Journal of Emergencies, Trauma, and Shock
Home About us Editors Ahead of Print Current Issue Archives Search Instructions Subscribe Advertise Login 
Users online:608   Print this pageEmail this pageSmall font sizeDefault font sizeIncrease font size   
Year : 2021  |  Volume : 14  |  Issue : 4  |  Page : 211-215

Inferior vena cava/abdominal aorta ratio as a guide for fluid resuscitation

1 Department of Child Health, Division of Pediatric Emergency and Critical Care, Universitas Airlangga, Surabaya, Indonesia
2 Department of Child Health, Division of Emergency and Critical Care, University of Indonesia, Jakarta, Indonesia

Correspondence Address:
Dr. Neurinda Permata Kusumastuti
Manyar Jaya Praja 5 No. 37, Surabaya, East Java 60118
Login to access the Email id

Source of Support: None, Conflict of Interest: None

DOI: 10.4103/JETS.JETS_154_20

Rights and Permissions

Introduction: The fluid therapy is crucial in the treatment of critically ill children. Inadequate or excessive fluid resuscitation leads to increased mortality and morbidity, thus necessitating an accurate parameter for predicting fluid responsiveness when conducting fluid resuscitation. The inferior vena cava/abdominal aorta (IVC/Ao) ratio is suggested as a good guide for fluid resuscitation. However, the cutoff value for predicting fluid responsiveness in children has not been established. Is IVC/Ao ratio can be used to predict fluid responsiveness? Methods: The objective was to determine the accuracy and a cutoff value of IVC/Ao in predicting fluid responsiveness. A prospective cross-sectional study was conducted in the emergency room and the pediatric intensive care unit of the tertiary hospital from March to August 2017. We consecutively enrolled all critically ill children aged 1 month to 18 years' old who were hemodynamically unstable (shock). Measurements of IVC/Ao with ultrasound and stroke volume with ultrasound cardiac output monitor were obtained before and after fluid challenge. Results: Of 167 subjects enrolled in this study, only 58 subjects were included, most of whom were male (58.6%) and ranging in age from 1 to 11 months (32.8%). The mean IVC/Ao ratio before the fluid challenge in the fluid responsive group was 0.70 ± 0.053. The best cutoff of the IVC/Ao ratio is 0.675 with area under the curve 70.8% (95% confidence interval of 54.6%–87%), 75.7% sensitivity, and 61.9% specificity for predicting significant fluid responsiveness. Conclusion: The measurement of IVC/Ao is an accurate, sensitive, and specific parameter to predict fluid responsiveness. The best cut-off for the IVC/Ao ratio is 0.675.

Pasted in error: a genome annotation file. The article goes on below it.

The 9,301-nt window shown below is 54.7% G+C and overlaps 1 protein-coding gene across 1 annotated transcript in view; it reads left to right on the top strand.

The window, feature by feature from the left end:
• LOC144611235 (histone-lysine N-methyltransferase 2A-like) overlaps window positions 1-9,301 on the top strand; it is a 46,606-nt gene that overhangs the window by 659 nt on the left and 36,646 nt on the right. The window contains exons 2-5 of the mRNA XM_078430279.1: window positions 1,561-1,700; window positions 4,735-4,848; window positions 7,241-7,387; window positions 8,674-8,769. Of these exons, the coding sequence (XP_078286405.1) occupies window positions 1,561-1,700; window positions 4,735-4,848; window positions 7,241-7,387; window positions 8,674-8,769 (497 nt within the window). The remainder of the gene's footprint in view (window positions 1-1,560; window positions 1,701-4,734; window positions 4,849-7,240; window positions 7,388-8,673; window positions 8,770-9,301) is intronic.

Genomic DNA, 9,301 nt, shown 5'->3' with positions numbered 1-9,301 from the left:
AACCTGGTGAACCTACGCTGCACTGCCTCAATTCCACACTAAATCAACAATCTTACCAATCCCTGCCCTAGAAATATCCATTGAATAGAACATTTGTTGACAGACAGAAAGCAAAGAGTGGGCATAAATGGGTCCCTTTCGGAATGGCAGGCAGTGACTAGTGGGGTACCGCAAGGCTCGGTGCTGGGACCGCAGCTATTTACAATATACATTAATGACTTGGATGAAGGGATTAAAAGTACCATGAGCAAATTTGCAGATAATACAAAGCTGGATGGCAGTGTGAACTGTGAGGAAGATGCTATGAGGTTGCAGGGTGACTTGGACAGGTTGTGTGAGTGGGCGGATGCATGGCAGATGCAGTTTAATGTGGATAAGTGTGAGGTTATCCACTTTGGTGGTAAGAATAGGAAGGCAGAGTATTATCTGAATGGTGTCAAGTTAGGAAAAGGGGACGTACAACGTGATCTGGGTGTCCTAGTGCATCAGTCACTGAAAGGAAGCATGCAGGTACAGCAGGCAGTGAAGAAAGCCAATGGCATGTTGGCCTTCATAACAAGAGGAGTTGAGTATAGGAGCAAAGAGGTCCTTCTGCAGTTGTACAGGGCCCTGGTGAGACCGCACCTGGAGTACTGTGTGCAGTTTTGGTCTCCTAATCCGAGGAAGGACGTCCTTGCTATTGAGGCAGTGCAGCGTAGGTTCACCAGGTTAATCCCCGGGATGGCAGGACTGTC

Print this article     Email this article
 Next article
 Previous article
 Table of Contents

 Similar in PUBMED
   Search Pubmed for
   Search in Google Scholar for
 Related articles
 Citation Manager
 Access Statistics
 Reader Comments
 Email Alert *
 Add to My List *
 * Requires registration (Free)

 Article Access Statistics
    PDF Downloaded51    
    Comments [Add]    

Recommend this journal